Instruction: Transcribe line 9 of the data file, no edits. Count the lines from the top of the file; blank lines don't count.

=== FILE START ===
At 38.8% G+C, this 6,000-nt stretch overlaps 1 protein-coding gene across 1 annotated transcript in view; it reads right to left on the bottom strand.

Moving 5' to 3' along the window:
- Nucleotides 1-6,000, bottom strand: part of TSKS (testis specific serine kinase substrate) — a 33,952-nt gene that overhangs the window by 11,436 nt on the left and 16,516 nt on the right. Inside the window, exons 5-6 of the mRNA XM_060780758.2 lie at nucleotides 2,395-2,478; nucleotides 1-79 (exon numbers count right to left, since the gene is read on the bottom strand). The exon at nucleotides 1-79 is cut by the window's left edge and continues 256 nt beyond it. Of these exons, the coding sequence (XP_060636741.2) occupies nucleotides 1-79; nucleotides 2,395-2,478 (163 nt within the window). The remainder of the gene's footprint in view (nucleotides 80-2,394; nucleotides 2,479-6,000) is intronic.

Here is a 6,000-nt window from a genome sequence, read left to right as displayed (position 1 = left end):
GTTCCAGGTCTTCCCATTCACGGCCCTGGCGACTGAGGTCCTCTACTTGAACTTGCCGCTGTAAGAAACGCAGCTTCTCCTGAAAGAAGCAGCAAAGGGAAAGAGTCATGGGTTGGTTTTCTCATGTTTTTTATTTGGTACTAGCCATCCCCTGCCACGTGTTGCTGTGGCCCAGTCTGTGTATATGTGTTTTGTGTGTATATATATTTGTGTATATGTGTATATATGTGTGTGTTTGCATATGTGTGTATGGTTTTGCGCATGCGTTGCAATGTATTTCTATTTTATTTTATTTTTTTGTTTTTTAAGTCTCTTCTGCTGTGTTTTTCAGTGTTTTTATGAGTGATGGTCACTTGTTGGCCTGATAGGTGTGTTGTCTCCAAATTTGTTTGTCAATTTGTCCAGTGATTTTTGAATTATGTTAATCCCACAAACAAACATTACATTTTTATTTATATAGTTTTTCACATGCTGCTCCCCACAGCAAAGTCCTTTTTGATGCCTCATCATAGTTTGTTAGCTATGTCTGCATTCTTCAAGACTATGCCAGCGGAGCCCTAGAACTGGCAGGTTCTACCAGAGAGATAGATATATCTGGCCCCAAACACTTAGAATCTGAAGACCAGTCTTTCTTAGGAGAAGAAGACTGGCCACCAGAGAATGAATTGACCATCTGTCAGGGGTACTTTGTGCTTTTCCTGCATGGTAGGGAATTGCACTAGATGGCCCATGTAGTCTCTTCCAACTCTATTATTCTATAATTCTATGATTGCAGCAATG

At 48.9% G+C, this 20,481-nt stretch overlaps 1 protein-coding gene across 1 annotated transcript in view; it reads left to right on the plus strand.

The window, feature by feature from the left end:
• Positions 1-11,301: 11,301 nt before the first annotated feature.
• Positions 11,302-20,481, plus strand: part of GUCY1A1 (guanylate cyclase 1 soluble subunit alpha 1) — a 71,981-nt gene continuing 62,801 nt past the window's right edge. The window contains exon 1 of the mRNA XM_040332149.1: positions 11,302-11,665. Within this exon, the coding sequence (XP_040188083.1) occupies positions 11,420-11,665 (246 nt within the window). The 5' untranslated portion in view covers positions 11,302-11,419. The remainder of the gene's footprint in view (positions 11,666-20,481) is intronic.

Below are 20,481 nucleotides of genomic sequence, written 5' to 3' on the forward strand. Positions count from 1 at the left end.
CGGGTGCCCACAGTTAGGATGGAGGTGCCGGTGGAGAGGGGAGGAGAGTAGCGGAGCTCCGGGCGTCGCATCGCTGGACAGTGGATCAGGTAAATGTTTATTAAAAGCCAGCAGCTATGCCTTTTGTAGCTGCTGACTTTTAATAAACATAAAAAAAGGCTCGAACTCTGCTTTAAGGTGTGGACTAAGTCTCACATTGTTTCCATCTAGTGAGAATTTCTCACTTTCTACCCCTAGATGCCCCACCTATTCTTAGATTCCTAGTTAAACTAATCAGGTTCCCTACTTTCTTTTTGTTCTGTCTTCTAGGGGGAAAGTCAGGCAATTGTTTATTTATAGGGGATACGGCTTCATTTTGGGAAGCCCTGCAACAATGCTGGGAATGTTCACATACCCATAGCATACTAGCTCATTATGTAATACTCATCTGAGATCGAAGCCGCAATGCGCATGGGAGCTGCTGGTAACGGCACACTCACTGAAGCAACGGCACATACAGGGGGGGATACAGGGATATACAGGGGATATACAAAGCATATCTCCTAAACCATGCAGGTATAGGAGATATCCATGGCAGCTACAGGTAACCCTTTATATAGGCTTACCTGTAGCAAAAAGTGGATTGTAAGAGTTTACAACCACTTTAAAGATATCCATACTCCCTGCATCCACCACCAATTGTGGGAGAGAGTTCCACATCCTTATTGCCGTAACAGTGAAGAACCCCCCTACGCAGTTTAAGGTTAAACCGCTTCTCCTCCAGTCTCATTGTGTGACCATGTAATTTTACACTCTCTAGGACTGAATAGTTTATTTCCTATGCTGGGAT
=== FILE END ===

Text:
• Positions 11,302-20,481, plus strand: part of GUCY1A1 (guanylate cyclase 1 soluble subunit alpha 1) — a 71,981-nt gene continuing 62,801 nt past the window's right edge. The window contains exon 1 of the mRNA XM_040332149.1: positions 11,302-11,665. Within this exon, the coding sequence (XP_040188083.1) occupies positions 11,420-11,665 (246 nt within the window). The 5' untranslated portion in view covers positions 11,302-11,419. The remainder of the gene's footprint in view (positions 11,666-20,481) is intronic.